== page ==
The federal No Surprises Act takes effect Jan. 1, 2022, and seeks to protect consumers for surprise medical bills. Among its provisions, the No Surprises Act:
- Protects patients from receiving surprise medical bills resulting from gaps in coverage for emergency services and certain services provided by out-of-network clinicians at in-network facilities, including by air ambulances.
- Holds patients liable only for their in-network cost-sharing amount, while giving providers and insurers an opportunity to negotiate reimbursement.
- Allows providers and insurers to access an independent dispute resolution process in the event disputes arise around reimbursement. The legislation does not set a benchmark reimbursement amount.
- Requires both providers and health plans to assist patients in accessing health care cost information.
Jefferson Community Health & Life is putting into place the required policies and provisions to comply with the act. JCH&L’s information can be found on the website at JCHealthandLife.org, and then under I want to …. View Surprise Billing/Good Faith Estimate Information.
Under the act, when a patient receives emergency care or gets treated by an out-of-network provider at an in-network hospital or surgical center, the patient is protected from surprise billing. Surprise billing may happen when a patient can’t control who is involved in his or her care – such as during an emergency or when a visit is scheduled at an in-network facility but is unexpectedly treated by an out-of-network provider.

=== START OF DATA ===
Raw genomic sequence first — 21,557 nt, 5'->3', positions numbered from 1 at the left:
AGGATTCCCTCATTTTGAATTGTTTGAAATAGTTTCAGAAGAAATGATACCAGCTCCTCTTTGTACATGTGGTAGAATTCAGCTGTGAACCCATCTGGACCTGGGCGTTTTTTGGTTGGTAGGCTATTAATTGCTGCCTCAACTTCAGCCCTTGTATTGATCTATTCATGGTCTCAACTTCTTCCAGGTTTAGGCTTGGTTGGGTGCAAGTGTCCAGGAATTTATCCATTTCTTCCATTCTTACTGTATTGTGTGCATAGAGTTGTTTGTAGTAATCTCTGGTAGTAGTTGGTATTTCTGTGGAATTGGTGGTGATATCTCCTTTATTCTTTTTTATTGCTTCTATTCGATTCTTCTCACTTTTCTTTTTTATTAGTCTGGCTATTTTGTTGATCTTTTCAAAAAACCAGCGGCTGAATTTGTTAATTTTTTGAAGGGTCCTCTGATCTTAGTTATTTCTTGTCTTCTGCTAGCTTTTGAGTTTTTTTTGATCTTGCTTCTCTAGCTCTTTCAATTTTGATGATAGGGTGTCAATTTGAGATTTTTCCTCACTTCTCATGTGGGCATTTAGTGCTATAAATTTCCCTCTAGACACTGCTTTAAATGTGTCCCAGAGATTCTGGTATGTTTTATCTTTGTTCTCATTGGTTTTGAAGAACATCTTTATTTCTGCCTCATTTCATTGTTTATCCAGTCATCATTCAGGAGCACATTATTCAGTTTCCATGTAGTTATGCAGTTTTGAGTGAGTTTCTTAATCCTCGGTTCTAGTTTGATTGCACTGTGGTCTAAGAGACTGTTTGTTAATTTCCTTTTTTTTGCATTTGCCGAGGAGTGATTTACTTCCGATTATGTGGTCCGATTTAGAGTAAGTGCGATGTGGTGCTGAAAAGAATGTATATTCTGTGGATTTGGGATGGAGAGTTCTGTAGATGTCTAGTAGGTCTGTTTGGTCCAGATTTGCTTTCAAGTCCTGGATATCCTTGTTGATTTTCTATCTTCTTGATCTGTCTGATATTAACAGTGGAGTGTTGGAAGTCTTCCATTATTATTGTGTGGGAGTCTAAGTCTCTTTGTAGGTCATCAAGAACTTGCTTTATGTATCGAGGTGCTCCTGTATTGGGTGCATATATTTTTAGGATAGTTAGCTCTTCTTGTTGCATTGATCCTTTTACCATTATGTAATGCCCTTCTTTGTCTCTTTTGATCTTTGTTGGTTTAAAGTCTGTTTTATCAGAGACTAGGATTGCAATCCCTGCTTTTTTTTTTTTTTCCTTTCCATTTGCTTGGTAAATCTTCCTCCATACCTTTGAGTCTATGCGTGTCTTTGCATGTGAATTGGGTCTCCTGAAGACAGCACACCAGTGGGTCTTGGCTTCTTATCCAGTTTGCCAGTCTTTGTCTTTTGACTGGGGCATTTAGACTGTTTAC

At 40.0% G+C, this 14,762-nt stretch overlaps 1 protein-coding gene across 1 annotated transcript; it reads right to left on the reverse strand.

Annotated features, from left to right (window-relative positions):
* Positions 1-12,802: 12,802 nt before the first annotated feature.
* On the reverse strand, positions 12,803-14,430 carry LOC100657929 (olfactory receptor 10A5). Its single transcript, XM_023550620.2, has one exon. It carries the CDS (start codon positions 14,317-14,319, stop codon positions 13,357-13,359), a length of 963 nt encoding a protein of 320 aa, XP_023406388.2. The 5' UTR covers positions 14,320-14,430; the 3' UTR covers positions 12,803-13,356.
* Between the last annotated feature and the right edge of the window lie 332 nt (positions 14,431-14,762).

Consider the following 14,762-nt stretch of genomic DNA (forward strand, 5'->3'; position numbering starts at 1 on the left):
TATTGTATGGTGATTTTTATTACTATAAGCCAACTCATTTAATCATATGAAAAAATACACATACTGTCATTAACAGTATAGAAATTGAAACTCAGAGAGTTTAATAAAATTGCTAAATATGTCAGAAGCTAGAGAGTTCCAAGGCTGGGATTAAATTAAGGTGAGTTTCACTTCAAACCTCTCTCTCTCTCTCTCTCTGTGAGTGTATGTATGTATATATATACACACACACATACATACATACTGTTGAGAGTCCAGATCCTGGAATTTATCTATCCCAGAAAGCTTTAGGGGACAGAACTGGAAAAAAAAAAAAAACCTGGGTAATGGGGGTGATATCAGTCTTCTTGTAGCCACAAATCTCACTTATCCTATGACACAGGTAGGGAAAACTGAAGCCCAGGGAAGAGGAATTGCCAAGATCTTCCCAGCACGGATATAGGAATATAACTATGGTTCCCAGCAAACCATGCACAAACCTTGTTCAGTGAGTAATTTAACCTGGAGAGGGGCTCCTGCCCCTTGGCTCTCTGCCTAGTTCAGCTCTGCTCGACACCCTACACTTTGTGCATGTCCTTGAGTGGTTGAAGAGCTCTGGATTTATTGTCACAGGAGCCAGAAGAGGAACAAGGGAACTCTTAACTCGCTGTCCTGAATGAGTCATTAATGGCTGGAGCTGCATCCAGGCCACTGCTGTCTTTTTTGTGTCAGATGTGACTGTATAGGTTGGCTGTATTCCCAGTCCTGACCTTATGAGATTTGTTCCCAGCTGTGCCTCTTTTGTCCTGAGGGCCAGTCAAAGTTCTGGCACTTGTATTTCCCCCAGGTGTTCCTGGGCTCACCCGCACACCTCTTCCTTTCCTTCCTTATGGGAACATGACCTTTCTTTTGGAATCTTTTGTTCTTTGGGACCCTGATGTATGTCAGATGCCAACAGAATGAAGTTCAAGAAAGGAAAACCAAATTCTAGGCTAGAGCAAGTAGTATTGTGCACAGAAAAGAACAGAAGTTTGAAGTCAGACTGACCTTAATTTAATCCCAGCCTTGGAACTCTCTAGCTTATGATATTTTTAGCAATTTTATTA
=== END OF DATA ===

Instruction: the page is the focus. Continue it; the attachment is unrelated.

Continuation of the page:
The new provisions also allow patients to receive a Good Faith Estimate of the cost of particular medical procedures from health care facilities. Health care providers must provide an estimate of the bill for upcoming medical items and services to patients who don’t have insurance or who are not using insurance to pay for a service. The Good Faith Estimate would be given for the total expected cost of non-emergency items or services. This includes related costs, such as medical tests, prescription drugs, equipment and hospital fees. The Good Faith Estimate is given in writing at least one day before the medical service, or may be given before scheduling. If you receive a bill that is at least $400 more than your Good Faith Estimate, you can dispute the bill.
If you have questions about these new rules, call JCH&L at 402-729-3351.